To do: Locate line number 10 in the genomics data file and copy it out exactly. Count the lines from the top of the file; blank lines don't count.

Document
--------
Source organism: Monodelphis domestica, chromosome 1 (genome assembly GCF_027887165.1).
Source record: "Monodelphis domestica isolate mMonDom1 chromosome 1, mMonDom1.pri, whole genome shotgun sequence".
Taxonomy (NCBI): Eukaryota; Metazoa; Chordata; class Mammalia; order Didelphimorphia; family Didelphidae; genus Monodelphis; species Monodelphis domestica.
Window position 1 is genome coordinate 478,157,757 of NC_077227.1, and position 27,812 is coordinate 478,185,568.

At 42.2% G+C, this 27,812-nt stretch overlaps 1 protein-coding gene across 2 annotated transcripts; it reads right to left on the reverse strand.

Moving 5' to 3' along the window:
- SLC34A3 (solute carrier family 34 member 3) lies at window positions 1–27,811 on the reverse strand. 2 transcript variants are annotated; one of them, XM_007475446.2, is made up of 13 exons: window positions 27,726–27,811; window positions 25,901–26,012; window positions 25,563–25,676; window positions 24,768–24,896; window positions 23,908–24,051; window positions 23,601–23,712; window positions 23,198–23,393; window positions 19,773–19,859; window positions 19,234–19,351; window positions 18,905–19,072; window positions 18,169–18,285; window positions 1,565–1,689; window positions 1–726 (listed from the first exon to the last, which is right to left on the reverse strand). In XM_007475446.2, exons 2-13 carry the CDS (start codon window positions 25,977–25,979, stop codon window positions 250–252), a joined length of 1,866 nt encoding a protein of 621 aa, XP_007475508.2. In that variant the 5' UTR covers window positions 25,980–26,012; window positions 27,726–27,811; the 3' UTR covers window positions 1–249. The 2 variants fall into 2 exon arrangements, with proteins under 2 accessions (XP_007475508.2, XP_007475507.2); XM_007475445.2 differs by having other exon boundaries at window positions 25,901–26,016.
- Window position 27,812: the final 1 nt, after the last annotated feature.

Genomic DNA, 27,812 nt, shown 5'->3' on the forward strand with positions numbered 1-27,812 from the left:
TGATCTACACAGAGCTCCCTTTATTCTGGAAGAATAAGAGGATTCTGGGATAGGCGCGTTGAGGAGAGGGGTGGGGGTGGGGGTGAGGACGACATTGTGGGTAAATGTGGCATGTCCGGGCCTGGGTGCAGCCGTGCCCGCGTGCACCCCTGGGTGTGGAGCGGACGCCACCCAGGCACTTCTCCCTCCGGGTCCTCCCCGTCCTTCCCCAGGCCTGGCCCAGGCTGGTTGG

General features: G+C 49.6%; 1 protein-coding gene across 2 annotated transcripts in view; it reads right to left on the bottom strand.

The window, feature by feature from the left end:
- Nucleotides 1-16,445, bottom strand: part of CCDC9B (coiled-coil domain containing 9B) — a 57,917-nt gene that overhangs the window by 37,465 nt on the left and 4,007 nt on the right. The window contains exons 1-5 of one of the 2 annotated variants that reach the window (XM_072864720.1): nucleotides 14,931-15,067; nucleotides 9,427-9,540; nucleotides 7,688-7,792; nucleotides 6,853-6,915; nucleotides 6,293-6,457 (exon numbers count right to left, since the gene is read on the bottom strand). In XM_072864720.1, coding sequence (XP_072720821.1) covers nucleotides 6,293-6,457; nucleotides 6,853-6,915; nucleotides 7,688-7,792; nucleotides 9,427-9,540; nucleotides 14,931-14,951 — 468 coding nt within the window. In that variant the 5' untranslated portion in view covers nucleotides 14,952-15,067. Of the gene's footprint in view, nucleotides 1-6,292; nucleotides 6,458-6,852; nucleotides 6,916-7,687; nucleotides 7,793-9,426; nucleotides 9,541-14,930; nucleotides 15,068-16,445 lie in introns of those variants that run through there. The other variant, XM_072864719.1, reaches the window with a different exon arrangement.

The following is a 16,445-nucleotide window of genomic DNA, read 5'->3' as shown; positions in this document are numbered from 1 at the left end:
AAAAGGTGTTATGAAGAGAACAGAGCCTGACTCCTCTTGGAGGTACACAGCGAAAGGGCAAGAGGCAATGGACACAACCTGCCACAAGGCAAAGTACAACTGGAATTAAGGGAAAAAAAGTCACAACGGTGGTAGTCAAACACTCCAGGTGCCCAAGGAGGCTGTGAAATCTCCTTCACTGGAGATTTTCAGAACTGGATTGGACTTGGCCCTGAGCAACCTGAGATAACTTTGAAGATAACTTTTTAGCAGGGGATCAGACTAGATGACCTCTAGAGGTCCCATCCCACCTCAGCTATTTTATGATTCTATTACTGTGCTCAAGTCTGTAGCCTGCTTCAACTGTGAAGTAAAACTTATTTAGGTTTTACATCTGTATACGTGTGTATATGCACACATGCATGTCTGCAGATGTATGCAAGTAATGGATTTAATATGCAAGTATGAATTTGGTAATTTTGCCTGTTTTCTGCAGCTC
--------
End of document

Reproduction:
TGATCTACACAGAGCTCCCTTTATTCTGGAAGAATAAGAGGATTCTGGGATAGGCGCGTTGAGGAGAGGGGTGGGGGTGGGGGTGAGGACGACATTGTGGGTAAATGTGGCATGTCCGGGCCTGGGTGCAGCCGTGCCCGCGTGCACCCCTGGGTGTGGAGCGGACGCCACCCAGGCACTTCTCCCTCCGGGTCCTCCCCGTCCTTCCCCAGGCCTGGCCCAGGCTGGTTGG